Good Life

Penn State grad opens personal training service

Adam Goldberg founded his personal training service, MBI Fitness, in August.
Adam Goldberg founded his personal training service, MBI Fitness, in August. Abby Drey

In high school, Adam Goldberg admits being scrawny, awkward and a less-than-stellar student.

“I was a kid who had all sorts of problems,” he said.

But after he started working with a personal trainer, his confidence grew. He also credited his father, Robert, who at 13 was diagnosed with multiple sclerosis. Robert, a Penn State alumnus, relearned how to crawl, then how to walk, then how to run, his son said.

Goldberg said his problems began to seem trivial by comparison.

“When you have a person in your life like that, it’s hard not to be in awe of him,” he said. “If I can aspire to be half the man he is or give off half the inspiration he gives to me, that would be a huge success.”

Goldberg, 24, is working his way there. He founded his personal training service, MBI Fitness, in August, and is working toward his master’s in counseling. (“MBI” stands for “mind-and-body integration.”)

The company’s ethos is overall wellness, he said, though it offers specialized training in golf performance. Goldberg is certified by the National Academy of Sports Medicine and the Titleist Performance Institute.

Like his dad, he’s a Penn State grad, turning his tassel in May 2015.

Exercise, he’s found, means more to his family than a few burnt calories. He thinks it can do the same for others.

“Fitness has changed my life,” he said. “I want to be both a mental health practitioner and the guy who is helping people make physical changes in their lives for the better.”

Q: How would you describe your business?

A: A lot of it has to do with changing behavior through exercise. The first time I meet somebody we go through a comprehensive fitness assessment. It’s an hour long. Depending on what his or her goal is, I go through a whole medical, exercise and cardiovascular history. And I can also cover strength-training, nutrition, body stats, percent body fat and skeletal muscle mass.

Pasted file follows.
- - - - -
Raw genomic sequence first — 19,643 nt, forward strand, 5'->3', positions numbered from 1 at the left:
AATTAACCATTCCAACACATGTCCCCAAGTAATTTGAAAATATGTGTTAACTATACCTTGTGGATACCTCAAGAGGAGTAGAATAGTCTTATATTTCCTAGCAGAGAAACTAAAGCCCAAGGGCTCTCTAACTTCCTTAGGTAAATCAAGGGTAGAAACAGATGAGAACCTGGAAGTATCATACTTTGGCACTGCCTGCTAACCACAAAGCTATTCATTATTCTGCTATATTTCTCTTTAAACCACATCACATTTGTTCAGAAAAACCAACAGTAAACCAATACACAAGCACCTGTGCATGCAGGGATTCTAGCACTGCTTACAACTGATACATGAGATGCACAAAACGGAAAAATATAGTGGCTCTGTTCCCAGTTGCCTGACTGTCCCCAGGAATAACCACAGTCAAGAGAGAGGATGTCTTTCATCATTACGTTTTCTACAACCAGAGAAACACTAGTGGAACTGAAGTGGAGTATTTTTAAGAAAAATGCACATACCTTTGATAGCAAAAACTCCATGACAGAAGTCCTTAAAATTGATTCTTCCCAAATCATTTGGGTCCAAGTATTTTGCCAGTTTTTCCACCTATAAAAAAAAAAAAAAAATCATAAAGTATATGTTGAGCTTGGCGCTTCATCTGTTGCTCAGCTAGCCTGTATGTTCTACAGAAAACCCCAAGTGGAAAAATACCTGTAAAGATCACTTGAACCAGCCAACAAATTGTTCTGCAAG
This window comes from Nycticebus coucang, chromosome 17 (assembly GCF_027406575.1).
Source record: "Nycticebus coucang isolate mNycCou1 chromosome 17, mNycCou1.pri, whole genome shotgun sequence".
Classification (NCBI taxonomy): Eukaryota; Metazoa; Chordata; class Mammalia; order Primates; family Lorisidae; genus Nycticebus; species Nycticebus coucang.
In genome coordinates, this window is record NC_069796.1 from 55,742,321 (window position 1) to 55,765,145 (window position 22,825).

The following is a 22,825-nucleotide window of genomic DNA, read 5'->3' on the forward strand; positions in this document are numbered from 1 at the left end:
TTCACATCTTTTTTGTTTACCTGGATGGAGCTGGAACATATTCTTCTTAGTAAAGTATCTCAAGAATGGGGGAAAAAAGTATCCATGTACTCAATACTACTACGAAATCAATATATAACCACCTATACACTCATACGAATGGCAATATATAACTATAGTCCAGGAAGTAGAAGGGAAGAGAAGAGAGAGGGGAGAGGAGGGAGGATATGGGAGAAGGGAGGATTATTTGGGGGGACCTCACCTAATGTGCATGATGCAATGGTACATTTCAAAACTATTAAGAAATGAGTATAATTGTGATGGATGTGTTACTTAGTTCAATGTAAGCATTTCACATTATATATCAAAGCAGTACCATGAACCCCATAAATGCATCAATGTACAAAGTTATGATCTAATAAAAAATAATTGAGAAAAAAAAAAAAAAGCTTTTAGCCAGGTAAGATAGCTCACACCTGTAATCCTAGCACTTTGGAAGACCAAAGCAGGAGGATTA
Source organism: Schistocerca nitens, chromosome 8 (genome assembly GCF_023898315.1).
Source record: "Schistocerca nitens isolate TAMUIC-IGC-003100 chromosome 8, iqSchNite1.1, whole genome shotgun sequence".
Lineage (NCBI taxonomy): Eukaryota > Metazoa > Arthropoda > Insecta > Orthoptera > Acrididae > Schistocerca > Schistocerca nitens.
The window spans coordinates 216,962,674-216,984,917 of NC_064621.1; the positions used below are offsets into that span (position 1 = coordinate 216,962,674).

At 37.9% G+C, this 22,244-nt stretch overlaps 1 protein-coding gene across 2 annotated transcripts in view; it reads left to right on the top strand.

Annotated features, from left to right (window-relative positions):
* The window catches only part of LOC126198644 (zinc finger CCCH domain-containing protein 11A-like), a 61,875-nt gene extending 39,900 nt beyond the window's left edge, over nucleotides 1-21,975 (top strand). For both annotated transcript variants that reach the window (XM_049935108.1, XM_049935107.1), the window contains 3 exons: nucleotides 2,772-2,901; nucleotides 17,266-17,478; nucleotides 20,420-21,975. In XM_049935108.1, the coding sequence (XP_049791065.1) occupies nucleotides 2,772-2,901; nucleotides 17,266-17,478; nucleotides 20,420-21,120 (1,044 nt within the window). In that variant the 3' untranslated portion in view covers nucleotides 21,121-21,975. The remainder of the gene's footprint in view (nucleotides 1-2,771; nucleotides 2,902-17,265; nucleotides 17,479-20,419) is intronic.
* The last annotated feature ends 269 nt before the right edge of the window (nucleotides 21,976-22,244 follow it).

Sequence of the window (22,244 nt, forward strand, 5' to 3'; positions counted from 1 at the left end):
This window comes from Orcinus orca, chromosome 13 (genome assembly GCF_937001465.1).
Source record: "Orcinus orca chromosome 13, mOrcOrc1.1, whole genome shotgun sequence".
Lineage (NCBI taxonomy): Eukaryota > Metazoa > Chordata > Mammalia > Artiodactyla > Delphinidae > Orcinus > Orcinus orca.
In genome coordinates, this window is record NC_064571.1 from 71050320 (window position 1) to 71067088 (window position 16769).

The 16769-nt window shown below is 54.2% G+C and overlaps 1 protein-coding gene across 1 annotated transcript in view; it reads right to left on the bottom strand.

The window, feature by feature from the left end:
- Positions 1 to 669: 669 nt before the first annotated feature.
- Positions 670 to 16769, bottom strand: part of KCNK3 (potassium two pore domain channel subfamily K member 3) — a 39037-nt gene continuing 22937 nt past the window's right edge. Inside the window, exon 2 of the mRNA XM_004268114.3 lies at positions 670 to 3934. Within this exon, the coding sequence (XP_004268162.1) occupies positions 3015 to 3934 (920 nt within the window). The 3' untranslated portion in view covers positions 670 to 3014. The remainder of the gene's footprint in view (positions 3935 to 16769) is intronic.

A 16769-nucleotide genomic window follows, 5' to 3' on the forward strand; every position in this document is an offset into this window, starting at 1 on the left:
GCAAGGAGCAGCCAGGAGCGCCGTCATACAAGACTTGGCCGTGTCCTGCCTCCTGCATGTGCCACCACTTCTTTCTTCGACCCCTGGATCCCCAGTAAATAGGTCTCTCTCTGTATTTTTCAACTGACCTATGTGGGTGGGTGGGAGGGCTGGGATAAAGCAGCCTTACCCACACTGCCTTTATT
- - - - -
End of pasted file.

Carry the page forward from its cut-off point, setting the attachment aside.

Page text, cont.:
I also have specialization tests based on goals. So if someone is trying to run a half-marathon, I can do a submaximal VO2 max test, for example. If they’re doing golf fitness, I have a level one fitness exam and cover degrees of motion so we could look at the quantitative data to help with goals. Then there’s a level two test that gets into power output and tells you where you are compared to tour average players.

Q: What’s your personal training regimen?

A: I don’t always exercise to always look the best or always be the biggest around other people. For me, it’s about wellness; I want to be able to respond to adversity when it comes up, either mentally or physically. I do have programs that I change each month — because you have to change your program every four to six weeks — but my main goal is wellness. For one month I may do total body exercises where I may enhance my mobility and stability of my joints, another month I may switch it up.

Q: With the holidays upon us, any tips for saving our New Year’s resolutions for something non-gym related?

A: It’s that time of year where you do stuff that you know might not be the best for you. Most of the results come from consistency, with eating healthy and working out. It’s about creating good habits — and you can still have some fun doing that. For instance, Thanksgiving is my favorite holiday: There’s tons of food. And I love going out to try new restaurants.

Q: Do fitness instructors have guilty pleasures? If so, what’s yours?

A: (laughs) I can’t turn down wings. I really can’t. Champs wings in State College are the best.

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